If most books are collaborations, the Monuments of Moscow Antiquities (Памятники Московой Древности), issued in fascicles between 1842 and 1845, is an unusually instructive one, memorializing both Russian cultural life under Tsar Nicholas I (r. 1825-1855) and the state of printing in mid-19th-century Moscow.
Although his name does not appear on the title-page, this work was the brainchild of Aleksei Olenin (1763-1843). Olenin, an official of noble birth, was an artist, an archaeologist, and an ethnographer. By the breadth and trend of his interests, he exemplified the intellectuals of his generation who sought a native Russian culture and a national past pre-dating the Europeanizing influence of Peter the Great. Olenin secured the patronage of Nicholas I, who shared these interests and sought use them to strengthen the Russian state and Empire. Olenin passionately desired to discover and preserve the artifacts of Russia’s past, and to document and publish them to the world.
Olenin’s protégé, Fedor Solntsev (1801-1892), is credited with creating the visual style that came to be known to the rest of the world as the Russian or Old Russian style. Solntsev was the son of a serf; however, his artistic talent was recognized early and he attended the Imperial Academy of Arts, becoming an excellent draftsman and watercolorist, and eventually, in the spirit of the times, an archaeologist, ethnographer, and restorer of buildings and monuments. At a time when photography was still in its infancy, Solntsev’s talents were perfect for documenting archeological and ethnographic expeditions, as well as the medieval relics of Muscovite Russia. Solntsev’s renderings were said to be so exact that, on one occasion, a visitor to his workshop tried to pick up a gold plaque which turned out to be one of his watercolors. As an Orthodox believer and a loyal monarchist, Solntsev was well-suited to execute the ambitions of Olenin and Nicholas I. On the death of Olenin, Nicholas directly patronized Solntsev and supervised his activities.
In this volume, Solntsev’s illustrations of the Moscow Kremlin’s cathedrals and other ecclesiastical buildings and their artifacts are supported by a scholarly text by Ivan Snegirev, a Moscow University professor and an expert on Moscow antiquities. The printing was entrusted to the prominent French-born Moscow printer Avgust Semen, who sent a portion of Solntsev’s illustrations to Paris to be reproduced in color by the firm of Godefroy Engelmann. Engelmann had received the patent for his chromolithography process in 1837, so the process was still new, and crucial to the publishing ambitions of Tsar Nicholas and Olenin. This single volume is a kind of prelude to Solntsev’s masterpiece, Antiquities of the Russian state, a 6-volume compendium of Kremlin antiquities reproduced in gorgeous chromolithographs glorifying the current ruling house and Russia’s pre-Petrine past. That work, which appeared between 1849 and 1853, is also in the Houghton collection.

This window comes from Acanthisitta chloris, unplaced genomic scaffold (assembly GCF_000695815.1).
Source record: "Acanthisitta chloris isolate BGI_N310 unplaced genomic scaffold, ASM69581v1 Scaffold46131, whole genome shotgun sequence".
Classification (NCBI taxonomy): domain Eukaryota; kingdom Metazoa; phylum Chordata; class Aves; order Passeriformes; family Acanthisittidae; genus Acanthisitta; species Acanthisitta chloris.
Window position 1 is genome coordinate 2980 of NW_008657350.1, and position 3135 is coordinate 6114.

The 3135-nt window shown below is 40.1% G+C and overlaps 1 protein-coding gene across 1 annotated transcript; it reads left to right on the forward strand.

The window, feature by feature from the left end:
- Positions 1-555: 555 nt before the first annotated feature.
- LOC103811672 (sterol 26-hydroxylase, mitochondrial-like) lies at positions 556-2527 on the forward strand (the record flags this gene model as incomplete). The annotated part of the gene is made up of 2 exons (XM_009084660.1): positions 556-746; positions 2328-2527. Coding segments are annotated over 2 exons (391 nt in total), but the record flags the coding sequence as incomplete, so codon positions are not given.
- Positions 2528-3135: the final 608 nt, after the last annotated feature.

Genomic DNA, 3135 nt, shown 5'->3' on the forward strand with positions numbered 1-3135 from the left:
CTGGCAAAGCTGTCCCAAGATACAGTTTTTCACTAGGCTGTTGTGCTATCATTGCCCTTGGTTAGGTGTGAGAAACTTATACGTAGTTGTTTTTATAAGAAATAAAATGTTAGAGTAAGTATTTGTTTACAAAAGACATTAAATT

For more on Fedor Solntsev and Aleksei Olenin, see Visualizing Russia: Fedor Solntsev and crafting a national past, ed. by Cynthia Hyla Whittaker (Boston: Brill, 2010).
f Slav 3197.1.22*. Gift of A.C. Coolidge, 1924.
(Top left) Thurible of Tsar Fedor Alekseevich (1676-1682). Chromolithograph.
(Top right) Памятники Московой Древности (Monuments of Moscow Antiquities). Moscow: A. Semen, 1842-1845. Title-page.
(Above left) Vessels of St. Anthony the Roman, abbot of Novgorod (1067-1147). Chromolithograph.
(Above middle) Reproduction of an early plan of Moscow, attributed to Sigismund von Herberstein (1486-1566). In contrast to most of the color reproductions in this volume, this plate is hand-colored.
(Left) Plan and Elevation of the Church of the Assumption.
Thanks to Elaine Shiner, Rare Book Cataloger, for this post. This is the first of a series of blog posts highlighting Houghton’s Slavic collection.